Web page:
Many corn and soybean farmers are partially shielded from drought damage by crop insurance. But fewer livestock producers have coverage and the main federal disaster program for them expired last year.
This week, House leaders hinted that next week -- in the final days before Congress leaves for a five-week summer recess -- the House may consider disaster assistance legislation under the current Farm Bill.
But the Obama Administration is calling on House Republicans to act on a new, five-year Farm Bill. But GOP leaders have been reluctant to bring up the farm bill, which reauthorizes disaster relief programs, because of divisions among fiscal conservatives.
Mike Pearson sat down with Secretary of Agriculture Tom Vilsack this week to discuss the impact of the worst drought in half a century and what he thinks policymakers should do about it.
Pearson: Thank you for being with us today on "Market to Market." We're talking drought. Many experts are saying this is the worst drought since the Great Depression. As you travel the country, which you do quite a bit, what are you seeing and how bad is it?
Vilsack: First of all, I think you do have to put this in proper perspective. While it is a very serious drought and we are approaching 1988 levels, it's still not, in terms of severity, as deep as some of the problems that we incurred in the '30s and '50s, 1930s and 1950s. Having said that, Mike, the problem with this drought is that it is so widespread that it is basically covering a substantial portion of the United States and therefore is impacting and affecting a lot of crops and certainly livestock producers everywhere. So it's the breath, not at this point the depth, but the hotter it gets and the longer it stays hot, the depth then becomes a serious problem. So there's no question that when you've got 35 percent of your bean crop, 45 percent of your corn crop, and get 55 percent of your pasture and range land in poor to very poor shape, you know you've got some serious issues.
Pearson: You've talked in the past about the strength of the ag economy, especially here in the Heartland and across the country. It's been very strong for three years. A drought like this, a situation like we are in right now, how do you see that resonating across the rest of rural America's economy.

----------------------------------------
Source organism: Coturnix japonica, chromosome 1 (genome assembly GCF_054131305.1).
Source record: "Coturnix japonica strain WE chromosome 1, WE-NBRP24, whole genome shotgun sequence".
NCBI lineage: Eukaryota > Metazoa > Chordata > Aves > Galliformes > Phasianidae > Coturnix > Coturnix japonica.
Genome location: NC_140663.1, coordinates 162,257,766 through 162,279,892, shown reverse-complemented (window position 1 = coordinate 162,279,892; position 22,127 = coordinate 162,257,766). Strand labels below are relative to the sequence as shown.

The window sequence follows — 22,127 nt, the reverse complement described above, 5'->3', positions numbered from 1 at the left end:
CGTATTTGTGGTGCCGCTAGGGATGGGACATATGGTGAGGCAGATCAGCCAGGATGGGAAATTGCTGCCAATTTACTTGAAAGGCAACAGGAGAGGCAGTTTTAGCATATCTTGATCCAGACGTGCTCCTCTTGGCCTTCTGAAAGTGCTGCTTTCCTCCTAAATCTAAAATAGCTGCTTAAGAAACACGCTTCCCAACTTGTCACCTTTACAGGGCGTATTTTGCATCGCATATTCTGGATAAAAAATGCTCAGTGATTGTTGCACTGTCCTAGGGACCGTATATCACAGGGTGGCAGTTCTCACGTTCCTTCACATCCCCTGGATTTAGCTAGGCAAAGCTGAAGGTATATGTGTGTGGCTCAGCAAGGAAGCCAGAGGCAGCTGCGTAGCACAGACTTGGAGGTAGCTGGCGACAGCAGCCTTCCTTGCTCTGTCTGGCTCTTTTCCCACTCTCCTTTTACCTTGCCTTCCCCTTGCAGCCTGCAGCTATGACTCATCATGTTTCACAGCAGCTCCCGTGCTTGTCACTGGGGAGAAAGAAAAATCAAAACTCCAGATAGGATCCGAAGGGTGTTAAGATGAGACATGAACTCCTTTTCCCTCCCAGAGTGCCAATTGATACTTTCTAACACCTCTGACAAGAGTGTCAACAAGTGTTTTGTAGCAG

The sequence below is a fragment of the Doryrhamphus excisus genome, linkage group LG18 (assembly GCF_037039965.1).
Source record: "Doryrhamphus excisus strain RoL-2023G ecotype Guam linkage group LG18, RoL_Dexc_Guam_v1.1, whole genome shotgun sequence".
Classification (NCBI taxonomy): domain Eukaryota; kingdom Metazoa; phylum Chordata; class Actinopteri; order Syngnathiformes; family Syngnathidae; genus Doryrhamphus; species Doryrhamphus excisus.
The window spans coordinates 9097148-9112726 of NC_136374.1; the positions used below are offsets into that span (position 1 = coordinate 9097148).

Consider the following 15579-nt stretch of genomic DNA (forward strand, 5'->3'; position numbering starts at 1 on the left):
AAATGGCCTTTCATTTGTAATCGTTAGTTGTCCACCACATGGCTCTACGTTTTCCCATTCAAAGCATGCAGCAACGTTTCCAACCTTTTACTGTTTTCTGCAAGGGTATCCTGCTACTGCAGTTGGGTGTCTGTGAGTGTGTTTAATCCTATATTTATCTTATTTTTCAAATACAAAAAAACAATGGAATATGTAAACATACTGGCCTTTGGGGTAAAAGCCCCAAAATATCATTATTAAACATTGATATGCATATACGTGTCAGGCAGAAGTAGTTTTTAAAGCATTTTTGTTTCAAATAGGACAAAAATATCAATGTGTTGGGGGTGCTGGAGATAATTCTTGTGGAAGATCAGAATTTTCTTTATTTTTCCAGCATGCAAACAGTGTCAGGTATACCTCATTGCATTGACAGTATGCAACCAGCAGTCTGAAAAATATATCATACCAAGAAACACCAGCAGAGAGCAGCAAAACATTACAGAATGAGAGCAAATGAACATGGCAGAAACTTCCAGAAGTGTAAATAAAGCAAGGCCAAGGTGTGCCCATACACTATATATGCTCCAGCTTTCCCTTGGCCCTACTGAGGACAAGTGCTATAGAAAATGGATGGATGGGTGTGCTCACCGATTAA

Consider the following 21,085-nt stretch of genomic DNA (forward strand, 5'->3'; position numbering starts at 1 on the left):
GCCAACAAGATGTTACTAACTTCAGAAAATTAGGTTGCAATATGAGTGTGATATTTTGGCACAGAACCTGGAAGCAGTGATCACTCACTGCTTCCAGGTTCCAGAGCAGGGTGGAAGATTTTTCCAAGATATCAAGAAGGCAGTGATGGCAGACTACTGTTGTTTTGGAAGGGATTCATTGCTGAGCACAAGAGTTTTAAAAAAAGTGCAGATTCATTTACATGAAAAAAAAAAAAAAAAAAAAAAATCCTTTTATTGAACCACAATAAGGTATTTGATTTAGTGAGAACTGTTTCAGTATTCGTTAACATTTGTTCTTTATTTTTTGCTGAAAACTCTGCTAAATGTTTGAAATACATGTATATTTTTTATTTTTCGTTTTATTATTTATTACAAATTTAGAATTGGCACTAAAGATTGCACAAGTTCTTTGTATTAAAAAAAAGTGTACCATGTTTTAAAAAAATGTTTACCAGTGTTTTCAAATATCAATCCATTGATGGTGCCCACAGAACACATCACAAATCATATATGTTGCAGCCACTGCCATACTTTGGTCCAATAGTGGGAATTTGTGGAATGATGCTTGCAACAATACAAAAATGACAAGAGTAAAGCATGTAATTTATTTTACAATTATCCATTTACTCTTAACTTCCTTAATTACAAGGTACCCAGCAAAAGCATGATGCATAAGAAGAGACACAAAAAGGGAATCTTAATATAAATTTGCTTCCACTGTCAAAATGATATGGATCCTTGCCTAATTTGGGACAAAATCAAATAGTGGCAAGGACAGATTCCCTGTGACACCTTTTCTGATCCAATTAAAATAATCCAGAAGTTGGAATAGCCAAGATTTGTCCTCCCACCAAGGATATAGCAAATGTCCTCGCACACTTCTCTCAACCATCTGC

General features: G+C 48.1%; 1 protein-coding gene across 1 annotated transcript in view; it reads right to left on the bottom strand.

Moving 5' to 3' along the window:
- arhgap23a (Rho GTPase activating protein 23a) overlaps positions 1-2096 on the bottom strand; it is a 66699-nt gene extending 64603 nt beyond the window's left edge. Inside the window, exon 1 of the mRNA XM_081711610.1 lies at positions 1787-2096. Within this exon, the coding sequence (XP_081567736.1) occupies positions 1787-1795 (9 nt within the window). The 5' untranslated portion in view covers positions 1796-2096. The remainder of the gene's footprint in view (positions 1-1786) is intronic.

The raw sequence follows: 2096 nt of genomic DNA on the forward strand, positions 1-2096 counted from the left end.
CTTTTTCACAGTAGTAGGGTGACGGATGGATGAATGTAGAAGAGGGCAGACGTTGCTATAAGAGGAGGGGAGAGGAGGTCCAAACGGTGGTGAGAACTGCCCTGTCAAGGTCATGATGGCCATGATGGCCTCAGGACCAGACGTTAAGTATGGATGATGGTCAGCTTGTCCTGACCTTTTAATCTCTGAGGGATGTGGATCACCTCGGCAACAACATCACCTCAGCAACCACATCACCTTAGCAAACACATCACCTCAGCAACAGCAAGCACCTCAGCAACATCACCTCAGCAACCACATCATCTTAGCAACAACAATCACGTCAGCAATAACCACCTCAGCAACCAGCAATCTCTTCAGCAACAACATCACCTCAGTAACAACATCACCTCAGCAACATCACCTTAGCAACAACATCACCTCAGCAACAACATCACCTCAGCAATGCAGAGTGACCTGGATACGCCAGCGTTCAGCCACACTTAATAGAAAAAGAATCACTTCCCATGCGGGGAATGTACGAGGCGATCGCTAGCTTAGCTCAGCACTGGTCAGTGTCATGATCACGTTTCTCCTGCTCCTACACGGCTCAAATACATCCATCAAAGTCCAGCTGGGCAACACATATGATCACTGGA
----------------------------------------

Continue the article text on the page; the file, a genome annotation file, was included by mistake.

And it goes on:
Vilsack: Well, last year, because we had a record farm income, we already had shipments and record food production, manufacturing shipments. We had near record ag chemical shipments, so there were obviously jobs that were created and supported. Our export markets were strong. Our export markets continue to be strong. We obviously have a strong fuel industry, and all of that continues to be strong, but all of that will be stressed a bit. We will have to keep an eye on exports. We will have to keep an eye on our biofuel industry. But I'm still very bullish about the long-term success and prosperity of rural America.
Pearson: There's a lot of reasons to be positive out there. You did mention biofuel and there has been some critics in the past couple weeks, as corn prices have risen, advocating changing the biofuels mandate. Is that anything that you see happening in the future? What are your thoughts on that?
Vilsack: Before, you know, one of the things, and I think that we really have to be careful of the situation is overreaction. I think that we have to get the facts. We don't really know what the yields are going to be. There may be some fields that are in pretty good shape and some fields that are obviously in terrible shape. Until we know what those yields are, we are really not going to know what this impact is going to be. We would expect that there would probably be a little bit less corn for ethanol production, but we are -- is a surplus of ethanol right now, but that will work through the process. Blenders have an excess -- a number of credits that they can use to comply with the renewable fuel standard, so there's really no reason, at this point, to change the renewable fuel standard to walk away from it.
Pearson: What's in the farm bill that's going to help produce it this year?